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 Post subject: Re: Kapustin going mainstream?
PostPosted: Mon Feb 28, 2011 9:22 pm 
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jim_24601 wrote:
I'm looking into his B minor prelude op.53 no.6 at the moment, but it'll be a while before I can get through the thing even slowly, so don't expect a recording any time soon :)

Wow, good choice. I love this one ! It's one of the more straightforward from the set but still a big handful. I have vague plans for recording this and some others but I'm not nearly halfway a decent play-through.

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 Post subject: Re: Kapustin going mainstream?
PostPosted: Fri Aug 19, 2011 4:39 pm 
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I was at the house of my sister-in-law and her (as of a week ago) husband, and spotted the preludes op.53 book on the shelf. Perhaps Kapustin is not so obscure as all that. He (meta-brother-in-law) plays proper jazz piano, though, so it's the sort of thing he'd like. Me, I can't improv to save my life, which is another reason I like Kapustin ... it's great jazzy stuff, but more to the point the notes are all written down so I know what to play. (Which doesn't mean I can actually play them, of course.)

Since we last spoke, I got 53.6 to where I can sort of bash through it at 2/3 speed, but it wasn't really improving so I've shelved it for a while. However, since I obviously can't leave well enough alone, I've started looking into the last movement of his sonata no. 6. Which isn't as difficult as it looks, although again I'm not expecting to get it up to performance standard any time soon. If I can get a decent play through at around 120 I won't be too upset.


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 Post subject: Re: Kapustin going mainstream?
PostPosted: Fri Aug 19, 2011 7:50 pm 
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jim_24601 wrote:
Since we last spoke, I got 53.6 to where I can sort of bash through it at 2/3 speed, but it wasn't really improving so I've shelved it for a while. However, since I obviously can't leave well enough alone, I've started looking into the last movement of his sonata no. 6. Which isn't as difficult as it looks, although again I'm not expecting to get it up to performance standard any time soon. If I can get a decent play through at around 120 I won't be too upset.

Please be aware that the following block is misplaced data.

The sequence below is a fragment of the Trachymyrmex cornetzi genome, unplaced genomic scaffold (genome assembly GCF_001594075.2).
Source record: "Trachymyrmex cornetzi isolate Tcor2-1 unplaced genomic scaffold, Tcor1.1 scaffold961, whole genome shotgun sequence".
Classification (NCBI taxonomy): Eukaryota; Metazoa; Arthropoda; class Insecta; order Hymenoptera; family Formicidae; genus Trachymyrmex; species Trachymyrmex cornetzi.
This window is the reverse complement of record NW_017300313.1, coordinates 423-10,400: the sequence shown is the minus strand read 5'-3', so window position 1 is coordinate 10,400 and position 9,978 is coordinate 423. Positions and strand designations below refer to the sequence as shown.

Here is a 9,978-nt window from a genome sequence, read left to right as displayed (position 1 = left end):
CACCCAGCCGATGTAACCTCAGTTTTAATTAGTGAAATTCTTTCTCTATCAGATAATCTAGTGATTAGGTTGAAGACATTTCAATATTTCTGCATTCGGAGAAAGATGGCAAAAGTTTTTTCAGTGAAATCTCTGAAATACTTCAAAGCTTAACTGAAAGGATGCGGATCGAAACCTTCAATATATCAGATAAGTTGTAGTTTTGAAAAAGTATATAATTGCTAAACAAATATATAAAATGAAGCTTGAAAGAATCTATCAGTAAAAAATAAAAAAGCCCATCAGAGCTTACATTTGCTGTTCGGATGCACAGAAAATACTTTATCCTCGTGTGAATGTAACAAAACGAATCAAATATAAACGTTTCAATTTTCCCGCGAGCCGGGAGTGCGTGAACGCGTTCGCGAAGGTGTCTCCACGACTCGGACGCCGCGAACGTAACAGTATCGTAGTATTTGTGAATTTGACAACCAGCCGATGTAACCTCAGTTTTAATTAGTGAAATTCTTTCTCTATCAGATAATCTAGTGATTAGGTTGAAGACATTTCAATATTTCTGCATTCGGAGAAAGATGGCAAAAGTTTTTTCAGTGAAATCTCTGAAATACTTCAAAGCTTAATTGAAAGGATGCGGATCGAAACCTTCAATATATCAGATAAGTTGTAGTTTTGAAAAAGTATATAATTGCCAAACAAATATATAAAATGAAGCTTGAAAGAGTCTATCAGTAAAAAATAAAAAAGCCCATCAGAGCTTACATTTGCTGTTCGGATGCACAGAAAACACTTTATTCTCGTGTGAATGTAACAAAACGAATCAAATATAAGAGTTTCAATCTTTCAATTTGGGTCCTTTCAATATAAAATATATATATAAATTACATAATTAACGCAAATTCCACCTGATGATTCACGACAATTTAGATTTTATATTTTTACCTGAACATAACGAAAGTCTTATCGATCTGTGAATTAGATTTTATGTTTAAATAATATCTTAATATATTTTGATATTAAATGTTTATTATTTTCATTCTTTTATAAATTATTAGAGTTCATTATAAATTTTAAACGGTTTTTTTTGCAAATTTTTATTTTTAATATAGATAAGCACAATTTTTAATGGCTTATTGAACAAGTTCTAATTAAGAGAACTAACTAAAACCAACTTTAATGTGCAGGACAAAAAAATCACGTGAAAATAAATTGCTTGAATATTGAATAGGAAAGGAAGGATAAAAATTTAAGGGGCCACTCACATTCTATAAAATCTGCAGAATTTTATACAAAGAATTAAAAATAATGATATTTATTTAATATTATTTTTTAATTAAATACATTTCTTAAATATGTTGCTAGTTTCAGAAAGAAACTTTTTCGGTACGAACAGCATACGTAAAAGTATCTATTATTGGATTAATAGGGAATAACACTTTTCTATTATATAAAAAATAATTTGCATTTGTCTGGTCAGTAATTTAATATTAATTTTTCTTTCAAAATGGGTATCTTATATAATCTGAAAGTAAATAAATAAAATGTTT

None of these two are really hard compared to most of Kapustin's output but still a lot of work. The 6th Sonata is probably the most accessible (and least hectic) of his Sonatas - not that I heard them all. I'll be interested to see how you get on with it.

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 Post subject: Re: Kapustin going mainstream?
PostPosted: Thu Sep 01, 2011 6:03 pm 
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Is that a gentle hint to put my keyboard where my mouth is? :) I can get through most of it slowly now, although my accuracy leaves a bit to be desired and there's not much in the way of interpretation, of course. If he'd marked the thing at crotchet=120, I'd have no problem :shock:


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 Post subject: Re: Kapustin going mainstream?
PostPosted: Sun Sep 11, 2011 10:10 pm 
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Just for interest, and on condition that you don't laugh at me, I'm attaching a run through of the 3rd movement of the 6th sonata I did today. It's pretty far from a performance, and still has some hesitations and wrong notes even at 3/4 speed, but it should give you some idea. Comments welcome.


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 Post subject: Re: Kapustin going mainstream?
PostPosted: Mon Sep 12, 2011 12:48 pm 
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Good work Jim. I must say I did not hear (m)any wrong notes but it's been a year or two since I last played thought his one. I think you are creating a good solid base on which you can build a real performance. Presently it sounds rather lackadaisical rather than exhilarating and it does not have the required fullness of sound - partly to blame on the instrument I guess. I hope you can record it on a good grand when you're up to speed and feel free to let your hair down.